one more thing i just read this all the way through. First of all thank you for admitting that most of the catholic teachings aren’t in the bible.
As far as the other sources of catholic belief not being in contradiction, that’s just impossible. following the traditions of men is great when were talking holidays or something but when involving salvation there is no place for traditions of man. The job of the pope as you described it is already taken by the holy spirit which is the gift of God. Jesus dosen’t need any man to do his job. he dosen’t have to be in physical form because his word is in physical form. Peter and the apostles don’t need succesors because their words are in physical form, all we have to do is follow them.

Rev 22 :18 I warn everyone who hears the words of the prophecy of this book: If anyone adds anything to them, God will add to him the plagues described in this book. 19And if anyone takes words away from this book of prophecy, God will take away from him his share in the tree of life and in the holy city, which are described in this book.

God bless


#19

It depends on how you read the bible and how you make the various connections to the papacy. I will walk you though it as best I can.

Catholics find the element of fatherhood in the papacy in the following way. In Matthew 16:18-19 Jesus says, " And I tell you, you are Peter, and on this rock I will build my church, and the powers of death shall not prevail against it. I will give you the keys of the kingdom of heaven, and whatever you bind on earth shall be bound in heaven, and whatever you loose on earth shall be loosed in heaven." The granting of the keys is a unique position of authority given to Peter as chief of the apostles. The entirety of verse 19 is a deliberate echo on Jesus part to a statement in Isaiah concerning the prime minister of the king. In the rebuking of Shebna and the commissioning of Eliakim we read the following from Isaiah 22:19-23 which says:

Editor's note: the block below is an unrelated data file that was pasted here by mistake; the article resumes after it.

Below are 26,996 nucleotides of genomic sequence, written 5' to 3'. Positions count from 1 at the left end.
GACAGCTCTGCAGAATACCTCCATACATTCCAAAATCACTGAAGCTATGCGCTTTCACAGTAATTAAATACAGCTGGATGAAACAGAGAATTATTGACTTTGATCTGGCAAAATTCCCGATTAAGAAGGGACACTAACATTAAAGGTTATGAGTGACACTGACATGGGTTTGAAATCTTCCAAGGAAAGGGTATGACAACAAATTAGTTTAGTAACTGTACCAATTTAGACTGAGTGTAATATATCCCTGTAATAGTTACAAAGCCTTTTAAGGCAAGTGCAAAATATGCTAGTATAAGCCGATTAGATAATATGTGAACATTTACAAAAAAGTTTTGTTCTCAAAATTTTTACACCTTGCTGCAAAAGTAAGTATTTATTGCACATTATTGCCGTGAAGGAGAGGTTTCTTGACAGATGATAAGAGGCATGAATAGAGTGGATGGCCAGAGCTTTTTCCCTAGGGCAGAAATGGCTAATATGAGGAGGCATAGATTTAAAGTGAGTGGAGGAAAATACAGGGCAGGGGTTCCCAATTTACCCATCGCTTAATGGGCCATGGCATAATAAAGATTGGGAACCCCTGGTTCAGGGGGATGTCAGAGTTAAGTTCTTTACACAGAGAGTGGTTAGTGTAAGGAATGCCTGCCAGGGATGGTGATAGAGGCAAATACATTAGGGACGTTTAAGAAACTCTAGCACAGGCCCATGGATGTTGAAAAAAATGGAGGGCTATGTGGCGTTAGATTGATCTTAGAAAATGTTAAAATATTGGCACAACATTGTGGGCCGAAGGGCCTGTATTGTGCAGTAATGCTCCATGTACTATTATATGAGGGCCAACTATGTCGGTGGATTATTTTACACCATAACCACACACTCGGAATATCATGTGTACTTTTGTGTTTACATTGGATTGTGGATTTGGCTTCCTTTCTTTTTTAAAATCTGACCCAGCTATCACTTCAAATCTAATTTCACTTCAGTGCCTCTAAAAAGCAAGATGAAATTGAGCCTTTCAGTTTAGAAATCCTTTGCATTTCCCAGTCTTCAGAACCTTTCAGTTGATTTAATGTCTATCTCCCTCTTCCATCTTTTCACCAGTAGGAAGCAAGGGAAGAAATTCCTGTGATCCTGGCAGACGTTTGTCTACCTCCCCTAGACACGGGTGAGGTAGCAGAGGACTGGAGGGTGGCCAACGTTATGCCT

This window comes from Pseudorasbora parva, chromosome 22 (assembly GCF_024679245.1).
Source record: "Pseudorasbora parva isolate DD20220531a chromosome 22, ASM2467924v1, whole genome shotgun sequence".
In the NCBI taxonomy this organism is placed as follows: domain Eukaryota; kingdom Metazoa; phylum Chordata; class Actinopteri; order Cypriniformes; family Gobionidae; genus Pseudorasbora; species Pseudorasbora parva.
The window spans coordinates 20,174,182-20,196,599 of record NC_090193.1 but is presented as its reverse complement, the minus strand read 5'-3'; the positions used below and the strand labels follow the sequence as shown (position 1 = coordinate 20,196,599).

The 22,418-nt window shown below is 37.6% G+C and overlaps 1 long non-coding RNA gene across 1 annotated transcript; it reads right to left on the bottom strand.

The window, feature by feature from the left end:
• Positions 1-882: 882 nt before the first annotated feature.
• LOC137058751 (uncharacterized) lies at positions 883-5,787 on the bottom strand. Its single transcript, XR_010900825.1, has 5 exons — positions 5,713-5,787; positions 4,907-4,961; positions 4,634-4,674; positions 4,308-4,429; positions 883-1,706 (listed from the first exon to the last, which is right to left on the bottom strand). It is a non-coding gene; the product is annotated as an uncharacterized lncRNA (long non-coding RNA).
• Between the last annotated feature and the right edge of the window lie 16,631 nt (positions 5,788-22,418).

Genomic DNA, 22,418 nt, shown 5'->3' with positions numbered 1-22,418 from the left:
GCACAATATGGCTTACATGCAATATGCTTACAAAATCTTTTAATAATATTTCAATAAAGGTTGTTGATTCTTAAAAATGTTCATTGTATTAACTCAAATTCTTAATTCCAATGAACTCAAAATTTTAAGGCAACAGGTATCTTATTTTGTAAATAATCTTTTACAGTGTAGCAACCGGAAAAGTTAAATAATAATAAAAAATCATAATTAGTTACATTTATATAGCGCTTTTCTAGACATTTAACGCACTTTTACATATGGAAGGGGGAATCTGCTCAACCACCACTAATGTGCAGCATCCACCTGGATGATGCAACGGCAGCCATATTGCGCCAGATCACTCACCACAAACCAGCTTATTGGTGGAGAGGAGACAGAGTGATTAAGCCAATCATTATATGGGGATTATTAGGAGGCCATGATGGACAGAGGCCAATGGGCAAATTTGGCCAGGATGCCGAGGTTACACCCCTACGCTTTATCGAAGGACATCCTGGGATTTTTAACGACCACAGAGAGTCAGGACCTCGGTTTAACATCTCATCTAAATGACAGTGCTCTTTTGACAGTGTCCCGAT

"I will thrust you from your office, and you will be cast down from your station. In that day I will call my servant Eliakim the son of Hilkiah, and I will clothe him with your robe, and will bind your girdle on him, and will commit your authority to his hand; and he shall be a father to the inhabitants of Jerusalem and to the house of Judah. And I will place on his shoulder the key of the house of David; he shall open, and none shall shut; and he shall shut, and none shall open. And I will fasten him like a peg in a sure place, and he will become a throne of honor to his father’s house.

Peter was established as the prime minister. The Pope is the prime minister and is given the keys. Pope means “papa” just as Eliakim would be a father to the inhabitants of the kingdom in Jerusalem so also is the Pope a spiritual leader/father for the Christian people.


#20

This is all untrue. Stick around and you will gain a great deal of insight into the biblical underpinnings of Catholic teaching. I would suggest that you spend sometime reading some of the tracts found at this website Catholic.com and search the threads on this forum for many of the subjects that you find difficult. You will be able to read all of the arguments pro and con. My experience here has convinced me that all of your objections are well answered and have ample biblical support. Tradition and the Church form the testimony and foundation for the correct interpretation and meaning of scripture when it comes to doctrine.

They do not conflict with one another.